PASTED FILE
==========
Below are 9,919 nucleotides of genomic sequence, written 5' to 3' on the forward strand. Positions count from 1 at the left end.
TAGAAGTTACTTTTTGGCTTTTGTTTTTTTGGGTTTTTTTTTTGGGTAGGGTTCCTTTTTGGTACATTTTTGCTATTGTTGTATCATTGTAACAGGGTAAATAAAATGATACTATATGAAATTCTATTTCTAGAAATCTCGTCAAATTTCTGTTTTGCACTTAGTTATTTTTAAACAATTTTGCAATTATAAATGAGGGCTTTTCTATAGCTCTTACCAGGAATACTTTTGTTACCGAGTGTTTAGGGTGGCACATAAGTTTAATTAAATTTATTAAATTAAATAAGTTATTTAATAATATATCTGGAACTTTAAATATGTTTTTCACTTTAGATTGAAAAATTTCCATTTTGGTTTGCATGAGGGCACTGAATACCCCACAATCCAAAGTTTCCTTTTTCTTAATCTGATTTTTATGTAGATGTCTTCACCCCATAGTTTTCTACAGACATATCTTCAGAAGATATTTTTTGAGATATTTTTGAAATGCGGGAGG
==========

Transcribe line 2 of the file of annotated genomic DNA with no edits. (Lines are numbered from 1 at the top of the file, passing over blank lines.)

TAGAAGTTACTTTTTGGCTTTTGTTTTTTTGGGTTTTTTTTTTGGGTAGGGTTCCTTTTTGGTACATTTTTGCTATTGTTGTATCATTGTAACAGGGTAAATAAAATGATACTATATGAAATTCTATTTCTAGAAATCTCGTCAAATTTCTGTTTTGCACTTAGTTATTTTTAAACAATTTTGCAATTATAAATGAGGGCTTTTCTATAGCTCTTACCAGGAATACTTTTGTTACCGAGTGTTTAGGGTGGCACATAAGTTTAATTAAATTTATTAAATTAAATAAGTTATTTAATAATATATCTGGAACTTTAAATATGTTTTTCACTTTAGATTGAAAAATTTCCATTTTGGTTTGCATGAGGGCACTGAATACCCCACAATCCAAAGTTTCCTTTTTCTTAATCTGATTTTTATGTAGATGTCTTCACCCCATAGTTTTCTACAGACATATCTTCAGAAGATATTTTTTGAGATATTTTTGAAATGCGGGAGG